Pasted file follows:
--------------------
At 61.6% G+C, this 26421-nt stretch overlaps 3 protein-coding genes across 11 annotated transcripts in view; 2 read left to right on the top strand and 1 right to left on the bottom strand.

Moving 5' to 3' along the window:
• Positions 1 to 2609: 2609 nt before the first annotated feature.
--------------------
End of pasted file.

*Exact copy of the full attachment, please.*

At 61.6% G+C, this 26421-nt stretch overlaps 3 protein-coding genes across 11 annotated transcripts in view; 2 read left to right on the top strand and 1 right to left on the bottom strand.

Moving 5' to 3' along the window:
• Positions 1 to 2609: 2609 nt before the first annotated feature.